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A newborn brownbanded bamboo shark Chiloscyllium punctatum hatched in the lagoon tank at Steinhart Aquarium in San Francisco—almost four years after its mother was last in contact with a male! This finding is almost twice the previous sperm storage record of days for sharks, which was held by the chain catsharks Scyliorhinus rotifer. This amazing new discovery has added a new wrinkle to the already complicated field of shark reproductive biology.
Ejaculationthe release of sperm cells and seminal plasma from the male reproductive system. Ejaculation takes place in two phases: in the first, or emission, stage, sperm are moved from the testes and the epididymis where the sperm are stored to the beginning of the urethraa hollow tube running through the penis that transports either sperm or urine; in the second stage, ejaculation proper, the semen is moved through the urethra and expelled from the body. Sperm cells that are stored in the male body are not capable of self-movement because of the acidity of the accompanying fluids.
The human male reproductive system contains these parts:. The two testes one of them is called a testis are contained in a bag of skin called the scrotum. The testes have two functions:.
Internal fertilization ensures successful reproduction of tetrapod vertebrates on land, although how this mode of reproduction evolved is unknown. Here, we identified a novel gene encoding sperm motility-initiating substance SMISa key protein for the internal fertilization of the urodele Cynops pyrrhogaster by Edman degradation of an isolated protein and subsequent reverse transcription polymerase chain reaction. No gene with substantial similarity to the SMIS was in the data bank of any model organisms.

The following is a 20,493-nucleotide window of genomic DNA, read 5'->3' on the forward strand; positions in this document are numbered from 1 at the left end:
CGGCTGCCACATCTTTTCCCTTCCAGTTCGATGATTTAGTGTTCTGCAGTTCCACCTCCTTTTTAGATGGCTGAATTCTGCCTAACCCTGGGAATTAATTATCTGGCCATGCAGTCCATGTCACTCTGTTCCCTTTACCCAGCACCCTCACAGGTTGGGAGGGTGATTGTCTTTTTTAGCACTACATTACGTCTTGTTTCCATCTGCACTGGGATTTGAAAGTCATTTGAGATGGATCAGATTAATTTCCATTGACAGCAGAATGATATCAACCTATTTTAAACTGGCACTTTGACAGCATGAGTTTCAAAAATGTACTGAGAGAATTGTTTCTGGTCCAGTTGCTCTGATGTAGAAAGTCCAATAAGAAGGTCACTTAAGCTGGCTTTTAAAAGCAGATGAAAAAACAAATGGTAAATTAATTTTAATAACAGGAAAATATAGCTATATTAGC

For reproduction, most fish species adopt external fertilization: their spermatozoa are delivered in the external milieu marine- or freshwater that represents both a drastic environment and a source of signals that control the motility function. This chapter is an updated overview of the signaling pathways going from external signals such as osmolarity and ionic concentration and their membrane reception to their transduction through the membrane and their final reception at the flagellar axoneme level. Additional factors such as energy management will be addressed as they constitute a limiting factor of the motility period of fish spermatozoa. Modern technologies used nowadays for quantitative description of fish sperm flagella in movement will be briefly described as they are more and more needed for prediction of the quality of sperm used for artificial propagation of many fish species used in aquaculture.
Still others lack the energy to finish the long journey through the female reproductive tract, or they get snared in sticky fluid meant to impede all but the strongest swimmers. For the subset of a subset of spermatozoa that reach their trophy, the final winner would be determined by one last sprint to the end. The exact identity of the sperm was random, and the egg waited passively until the Michael Phelps of gametes finally arrived.
The trajectory of sperm in the presence of background flow is of utmost importance for the success of fertilization, as sperm encounter background flow of different magnitude and direction on their way to the egg. Here, we have studied the effect of an unbounded simple shear flow as well as a Poiseuille flow on the sperm trajectory. In the presence of a simple shear flow, the sperm moves on an elliptical trajectory in the reference frame advecting with the local background flow. The length of the major-axis of this elliptical trajectory decreases with the shear rate.